We introduced the Kiplinger Green 25 in 2007. Our timing stank. After stocks peaked in October 2007, only two of our choices, both involving takeovers, gained. Here's what we think now.CompanyRecent priceChange*CommentsABB (symbol ABB (opens in new tab))$15-32%Strong position in emerging markets and robust global spending on infrastructure benefit this Swiss engineer. BUYAmerican Intl Group (AIG (opens in new tab))$1-98%Disastrous derivatives bets turned this innovative insurance giant into a financial basket case. SELLAmerican Standard#45%The company changed its name to Trane, then sold out to Ingersoll Rand in December 2007 for cash and IR stock worth $48 a share.Applied Materials (AMAT (opens in new tab))$11-45%Largest player in the semiconductor-equipment industry is waiting out the slump in demand for chips. BUYBurlington Northern (BNI (opens in new tab))$66-17%Warren Buffett remains a believer in this well-run railroad. A good sign. BUYCovanta (CVA (opens in new tab))$15-32%Leader in waste-to-energy generation continues to land municipal contracts. BUYExelon (EXC (opens in new tab))$48-33%Largest nuclear-power-plant operator and low-cost electricity generator is in an enviable position. BUYFPL Group (FPL (opens in new tab))$52-13%Reduced power use will crimp profits in the near term, but the utility, a leader in wind power, has a bright future. BUYGeneral Electric (GE (opens in new tab))$11-71%There are a lot of unknowns on the balance sheet of its financing unit. But the rest of GE is solid and shares look chearp. HOLDHonda Motor (HMC (opens in new tab))$28-11%Honda's fuel-efficient cars and powerful brand, plus disarray in Detroit, fuel this Japanese carmaker. BUYInternational Rectifier (IRF (opens in new tab))$15-61%Demand is strong for its energy-efficient chips, but competition is stiff in this fragmented industry. SELLItron (ITRI (opens in new tab))$47-41%High debt is a worry, but this leading maker of "smart" utility meters will weather the credit crunch. BUYJohnson Controls (JCI (opens in new tab))$17-85%The auto-industry downturn has hurt the stock, but Johnson's heating, ventilation and air-conditioning business is going strong. HOLDMcDermott Interntaional (MDR (opens in new tab))$16-58%Has been hurt by snags in oil projects in the Middle East. Its power-generation and government-contracting lines are firmer. HOLDMEMC Electronic Materials (WFR (opens in new tab))$19-65%Global slump has converted a shortage of silicon wafers for chips and solar cells to a glut. SELLOrmat Technologies (ORA (opens in new tab))$31-27%Developing geothermal energy isn't easy in a credit-starved market, but patient investors should find the payoff worthwhile. BUYPhilips Electronics (PHG (opens in new tab))$16-56%Dutch electronics giant is a leader in LED lighting, but global consumer-spending slump endangers its dividend. SELLRohm & Haas#39%Dow Chemical bought the specialty-chemical firm for $78 a share, make Rohm & Haas one of our two winners.Shaw Group (SGR (opens in new tab))$28-39%U.S. and China plan to spend billions on infrastructure. That's good news for this construction and engineering powerhouse. HOLDSunPower (SPWRA (opens in new tab))$26-60%Leader in high-efficiency solar-cell technology has landed contracts to supply solar-power systems to Wal-Mart and Macy's stores. HOLDSuntech Power (STP (opens in new tab))$14-58%Investors soured on solar stocks, but they will eventually warm to this leading Chinese producer of photovoltaic cells. HOLDTenneco (TEN (opens in new tab))$3-92%Caught in the undertow of Detroit's sinking auto business. SELLTrinity Industries (TRN (opens in new tab))$12-65%Times are tough for this producer of railcars and construction products, but the share price reflects the company's troubles. HOLDUnited Technologies (UTX (opens in new tab))$47-36%Diversified industrial conglomerate has held up well in the global slump and sports an attractive 3.3% yield. BUYZoltek (ZOLT (opens in new tab))$8-78%Despite growing pains, this maker of wind-turbine blades produced record sales for 2008. But it's a risky stock. HOLDPrices as of April 9. *From price recommendation in our October 2007 issue through April 9. #No longer traded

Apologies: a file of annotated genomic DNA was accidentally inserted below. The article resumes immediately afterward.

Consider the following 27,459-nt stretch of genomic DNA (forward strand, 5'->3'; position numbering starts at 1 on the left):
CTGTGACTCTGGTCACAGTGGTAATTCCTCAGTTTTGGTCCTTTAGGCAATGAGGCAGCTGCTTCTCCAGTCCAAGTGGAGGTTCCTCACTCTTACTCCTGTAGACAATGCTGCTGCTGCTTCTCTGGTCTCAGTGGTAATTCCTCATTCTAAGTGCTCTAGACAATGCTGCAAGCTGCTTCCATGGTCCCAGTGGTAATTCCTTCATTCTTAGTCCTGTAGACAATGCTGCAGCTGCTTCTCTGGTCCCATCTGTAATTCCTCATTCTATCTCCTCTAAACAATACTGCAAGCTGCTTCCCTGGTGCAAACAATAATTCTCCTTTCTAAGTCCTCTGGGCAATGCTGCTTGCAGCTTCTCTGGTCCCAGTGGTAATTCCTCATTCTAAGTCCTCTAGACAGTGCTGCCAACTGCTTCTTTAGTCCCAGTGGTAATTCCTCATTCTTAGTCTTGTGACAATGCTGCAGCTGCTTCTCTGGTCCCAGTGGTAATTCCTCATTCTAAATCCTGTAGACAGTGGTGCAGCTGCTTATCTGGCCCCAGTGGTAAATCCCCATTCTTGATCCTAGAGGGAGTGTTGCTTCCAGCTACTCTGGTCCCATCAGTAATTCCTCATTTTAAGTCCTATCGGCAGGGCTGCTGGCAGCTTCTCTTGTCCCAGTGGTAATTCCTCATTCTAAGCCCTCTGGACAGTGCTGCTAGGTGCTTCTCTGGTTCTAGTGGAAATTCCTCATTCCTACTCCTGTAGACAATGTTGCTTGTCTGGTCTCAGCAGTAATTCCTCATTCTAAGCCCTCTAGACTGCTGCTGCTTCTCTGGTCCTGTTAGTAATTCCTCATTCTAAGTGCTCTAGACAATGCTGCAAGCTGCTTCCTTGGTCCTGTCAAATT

Ormat, headquartered in Reno, Nev., is a soup-to-nuts supplier. Its plants turn hot water and steam from the earth into electricity. In its simplest design, water and steam are pumped from underground to a heat exchanger, which boils a fluid that drives an electricity-producing turbine. The water is then returned to the earth.

Ormat's electricity unit, which accounts for three-fourths of sales, sells power from plants it builds and owns. The rest of the company's business is building power plants for others.